Chronic venous disorders (CVD) of the lower extremity are common problems caused by venous hypertension. Venous hypertension is usually the result of incompetent valves in one or more of the saphenous veins and their primary tributaries. In patients with saphenous vein incompetence, regardless of CVD stage, treatment begins with the elimination of these incompetent pathways.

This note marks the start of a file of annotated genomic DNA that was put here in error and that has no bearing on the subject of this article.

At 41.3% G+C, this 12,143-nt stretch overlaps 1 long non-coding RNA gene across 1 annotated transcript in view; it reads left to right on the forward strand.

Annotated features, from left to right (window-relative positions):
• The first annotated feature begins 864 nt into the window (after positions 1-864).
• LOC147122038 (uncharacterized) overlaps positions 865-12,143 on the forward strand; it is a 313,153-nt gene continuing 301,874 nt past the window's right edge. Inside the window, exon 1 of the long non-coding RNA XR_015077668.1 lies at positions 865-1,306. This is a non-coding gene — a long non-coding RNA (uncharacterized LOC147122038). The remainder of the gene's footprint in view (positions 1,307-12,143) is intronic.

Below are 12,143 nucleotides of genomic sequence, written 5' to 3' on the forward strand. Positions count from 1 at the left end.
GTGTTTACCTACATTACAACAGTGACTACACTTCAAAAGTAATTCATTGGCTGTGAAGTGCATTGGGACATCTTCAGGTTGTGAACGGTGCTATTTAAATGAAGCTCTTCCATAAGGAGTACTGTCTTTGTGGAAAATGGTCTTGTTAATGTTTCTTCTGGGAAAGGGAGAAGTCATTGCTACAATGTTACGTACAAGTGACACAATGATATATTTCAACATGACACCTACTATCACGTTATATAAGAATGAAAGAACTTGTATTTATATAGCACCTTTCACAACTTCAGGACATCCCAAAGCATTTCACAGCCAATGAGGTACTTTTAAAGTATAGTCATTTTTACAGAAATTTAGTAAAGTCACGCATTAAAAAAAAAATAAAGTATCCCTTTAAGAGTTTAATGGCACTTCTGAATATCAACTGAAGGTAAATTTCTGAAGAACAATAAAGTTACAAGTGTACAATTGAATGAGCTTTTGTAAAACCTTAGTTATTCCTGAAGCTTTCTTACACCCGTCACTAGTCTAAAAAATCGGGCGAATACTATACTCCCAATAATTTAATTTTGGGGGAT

Until recently, the best way to accomplish this was with ligation of the saphenous vein at its deep vein junction and removal of the abnormal saphenous vein segments; this procedure is known as high ligation and stripping (HL/S). Over the last 10 years, HL/S has been replaced by endovenous thermal ablation. Two types of thermal ablation procedures exist: endovenous laser ablation (ELA) and radiofrequency ablation (RFA). Both procedures are associated with high success and low complication rates. The procedures are generally performed on an ambulatory basis with local anesthetic and typically require no sedation. The patients are fully ambulatory following treatment and the recovery time is short. In this article we review ELA in detail.